One of the most amazing and distinctive elements in the faa-Samoa is the grand belief in the redeemability of people. In fact, redemption is a constitutive feature of the ifoga.
We, Samoans, believe that broken relationships can and must be mended and the wear and tear of living in community with others is a cyclic process of healing and restoration. The va tapu and the va tapuia, the sacred and unassailable personal and relational space, is often breached; and at times seriously violated.
In such times and in such cases, there is the ifoga; there is the faamaualaloga and the faatoesega; the act of self-stripping of dignity and self-worth expressive of personal amends for injury caused to the dignity and life-worth of the other/s.
And the ‘other/s’ reciprocate with an act of mercy and forgiveness lifting life and restoring the va to an harmonious relational balance, once again.
An article and photo/s in the Samoa Observer this past week have generated energy of emotions: outrage, anger, condemnation, disbelief, and a general sense of confusion and disappointment.
And it is right that the Samoa Observer should hear, listen, be made aware of, and take responsibility for the infringement of the va concerning relational respect for the dead and the living.
And the Editor-in-Chief of the Samoa Observer, Gatoaitele Savea Sano Malifa, has apologised, not once but several times, and not only to Samoa but personally to the aiga sadly affected by the unfortunate events.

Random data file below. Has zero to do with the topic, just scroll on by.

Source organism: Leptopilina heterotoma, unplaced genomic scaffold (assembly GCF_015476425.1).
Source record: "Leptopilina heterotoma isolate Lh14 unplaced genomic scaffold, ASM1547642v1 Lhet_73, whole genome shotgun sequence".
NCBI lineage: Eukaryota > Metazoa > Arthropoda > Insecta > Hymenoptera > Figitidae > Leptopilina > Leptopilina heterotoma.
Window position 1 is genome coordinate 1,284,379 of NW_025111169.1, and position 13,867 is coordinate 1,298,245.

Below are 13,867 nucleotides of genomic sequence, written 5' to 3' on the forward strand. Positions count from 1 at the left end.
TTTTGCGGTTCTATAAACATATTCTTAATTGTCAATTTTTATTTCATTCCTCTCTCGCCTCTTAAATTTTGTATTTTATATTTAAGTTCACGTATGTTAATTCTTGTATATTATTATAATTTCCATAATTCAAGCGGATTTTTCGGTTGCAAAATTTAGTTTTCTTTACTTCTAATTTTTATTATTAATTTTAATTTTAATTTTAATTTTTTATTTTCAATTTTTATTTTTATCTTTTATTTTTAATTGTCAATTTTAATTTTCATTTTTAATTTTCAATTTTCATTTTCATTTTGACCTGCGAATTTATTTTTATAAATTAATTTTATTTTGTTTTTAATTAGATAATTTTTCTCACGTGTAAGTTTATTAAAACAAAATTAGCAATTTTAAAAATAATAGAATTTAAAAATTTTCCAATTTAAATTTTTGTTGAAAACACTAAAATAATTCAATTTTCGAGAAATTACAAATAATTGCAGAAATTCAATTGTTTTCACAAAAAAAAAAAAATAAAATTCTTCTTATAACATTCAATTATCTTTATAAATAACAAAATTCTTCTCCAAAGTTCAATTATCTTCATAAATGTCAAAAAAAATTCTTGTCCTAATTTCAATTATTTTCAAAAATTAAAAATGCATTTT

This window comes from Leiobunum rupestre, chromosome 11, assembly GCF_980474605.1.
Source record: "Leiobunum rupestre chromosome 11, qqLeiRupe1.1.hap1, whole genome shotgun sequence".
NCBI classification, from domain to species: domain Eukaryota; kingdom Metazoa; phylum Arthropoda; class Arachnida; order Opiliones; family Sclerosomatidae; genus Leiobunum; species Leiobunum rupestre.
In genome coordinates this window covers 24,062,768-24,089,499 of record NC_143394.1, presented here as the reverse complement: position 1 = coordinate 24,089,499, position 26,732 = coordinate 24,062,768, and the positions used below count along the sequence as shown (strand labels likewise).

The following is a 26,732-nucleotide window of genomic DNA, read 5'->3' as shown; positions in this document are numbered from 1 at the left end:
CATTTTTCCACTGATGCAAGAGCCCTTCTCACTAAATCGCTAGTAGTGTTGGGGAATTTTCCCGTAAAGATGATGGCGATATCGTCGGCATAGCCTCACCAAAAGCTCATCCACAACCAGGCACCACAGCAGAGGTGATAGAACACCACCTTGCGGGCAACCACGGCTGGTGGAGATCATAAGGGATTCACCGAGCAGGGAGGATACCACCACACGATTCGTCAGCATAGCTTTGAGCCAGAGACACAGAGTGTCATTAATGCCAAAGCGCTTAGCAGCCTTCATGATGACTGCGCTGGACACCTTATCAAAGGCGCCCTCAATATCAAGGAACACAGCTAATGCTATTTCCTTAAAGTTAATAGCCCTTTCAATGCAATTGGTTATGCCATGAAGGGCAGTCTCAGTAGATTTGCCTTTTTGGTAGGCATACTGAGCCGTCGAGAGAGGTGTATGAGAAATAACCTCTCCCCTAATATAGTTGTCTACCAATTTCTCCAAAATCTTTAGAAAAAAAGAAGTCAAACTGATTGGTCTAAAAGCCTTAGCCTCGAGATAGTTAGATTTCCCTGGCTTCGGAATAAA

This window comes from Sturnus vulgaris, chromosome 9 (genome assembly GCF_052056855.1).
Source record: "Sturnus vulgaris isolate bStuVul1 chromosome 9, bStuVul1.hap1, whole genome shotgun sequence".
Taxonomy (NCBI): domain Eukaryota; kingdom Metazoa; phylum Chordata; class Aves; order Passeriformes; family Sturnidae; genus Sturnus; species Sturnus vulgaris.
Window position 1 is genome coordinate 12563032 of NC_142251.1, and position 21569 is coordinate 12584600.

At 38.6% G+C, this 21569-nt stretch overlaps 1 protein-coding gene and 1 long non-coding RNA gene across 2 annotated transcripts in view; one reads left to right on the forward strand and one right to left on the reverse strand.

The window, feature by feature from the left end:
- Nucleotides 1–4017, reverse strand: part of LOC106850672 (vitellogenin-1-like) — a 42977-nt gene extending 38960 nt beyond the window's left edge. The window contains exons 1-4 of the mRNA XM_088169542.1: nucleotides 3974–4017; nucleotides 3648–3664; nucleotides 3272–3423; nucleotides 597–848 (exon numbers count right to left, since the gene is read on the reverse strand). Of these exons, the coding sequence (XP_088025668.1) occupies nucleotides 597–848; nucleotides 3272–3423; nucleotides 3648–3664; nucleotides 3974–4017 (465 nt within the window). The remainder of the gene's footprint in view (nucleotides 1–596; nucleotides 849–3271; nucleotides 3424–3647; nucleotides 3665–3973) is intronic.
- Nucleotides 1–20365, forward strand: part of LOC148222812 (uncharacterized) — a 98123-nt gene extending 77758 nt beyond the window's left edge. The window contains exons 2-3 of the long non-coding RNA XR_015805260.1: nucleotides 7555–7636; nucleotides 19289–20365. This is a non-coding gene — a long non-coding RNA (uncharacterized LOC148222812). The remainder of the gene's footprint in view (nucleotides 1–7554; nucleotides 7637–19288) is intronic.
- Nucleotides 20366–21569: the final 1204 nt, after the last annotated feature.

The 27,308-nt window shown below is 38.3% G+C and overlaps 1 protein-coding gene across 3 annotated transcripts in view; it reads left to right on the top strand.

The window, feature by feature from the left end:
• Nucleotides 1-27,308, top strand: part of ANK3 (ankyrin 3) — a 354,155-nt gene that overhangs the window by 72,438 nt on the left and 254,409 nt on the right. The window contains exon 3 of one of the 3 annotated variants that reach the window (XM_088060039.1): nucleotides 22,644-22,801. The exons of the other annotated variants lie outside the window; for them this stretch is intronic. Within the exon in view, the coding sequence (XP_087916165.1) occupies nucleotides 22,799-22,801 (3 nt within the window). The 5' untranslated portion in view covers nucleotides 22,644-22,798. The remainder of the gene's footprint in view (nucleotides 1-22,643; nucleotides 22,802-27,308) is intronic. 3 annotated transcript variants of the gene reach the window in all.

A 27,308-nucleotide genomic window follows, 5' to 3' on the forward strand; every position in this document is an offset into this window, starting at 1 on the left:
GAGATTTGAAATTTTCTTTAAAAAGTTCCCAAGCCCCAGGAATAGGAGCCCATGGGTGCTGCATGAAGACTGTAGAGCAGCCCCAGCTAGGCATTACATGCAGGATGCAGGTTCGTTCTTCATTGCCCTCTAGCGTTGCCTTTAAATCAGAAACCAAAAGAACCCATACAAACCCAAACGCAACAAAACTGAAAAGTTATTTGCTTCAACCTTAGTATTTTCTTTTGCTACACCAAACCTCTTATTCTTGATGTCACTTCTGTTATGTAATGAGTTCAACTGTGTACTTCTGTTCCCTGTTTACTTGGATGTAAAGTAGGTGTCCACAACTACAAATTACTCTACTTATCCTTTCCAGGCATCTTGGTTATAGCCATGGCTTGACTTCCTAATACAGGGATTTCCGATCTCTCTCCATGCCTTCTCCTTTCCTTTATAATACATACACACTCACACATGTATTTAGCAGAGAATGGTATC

Now, there is nothing more redeeming than the confession of sins, acknowledgement of wrongs, and repentance seeking reparation; Nothing more praiseworthy than to recognise, admit – publicly and immediately – the mistakes, the breakdowns in judgement and prudence, and genuine remorse for the harm done; Nothing more open and courageous than to print all the irate letters to the Editor.
In this manner, the Samoa Observer has not shown itself to be insensitive, in denial, or lacking in morality in responding to and in addressing our legitimate hurts and woundedness of spirit.
In this culture of the ifoga, which is ours, we can recognise the spirit calling for healing and restoration of the va across levels of relationships. We can accept our individual and collective task of not evading the painful process of searching the soul and taking on board the hard-earned wisdom-lessons from life’s mistakes.
In this spirit, and from this culture of the redemptive va, no one should feel entitled to rise and soar on moral wings. Acknowledgement of blunders and miscalculations and admission of injudicious acts are born out of a conscience that is alive and active.
On the other hand, denial, subterfuge, and all manner of shenanigans concealing ‘what really is’ and ‘what ought to be’ indicate a conscience habitually asleep or mal-nourished or ethically-out-of-practice!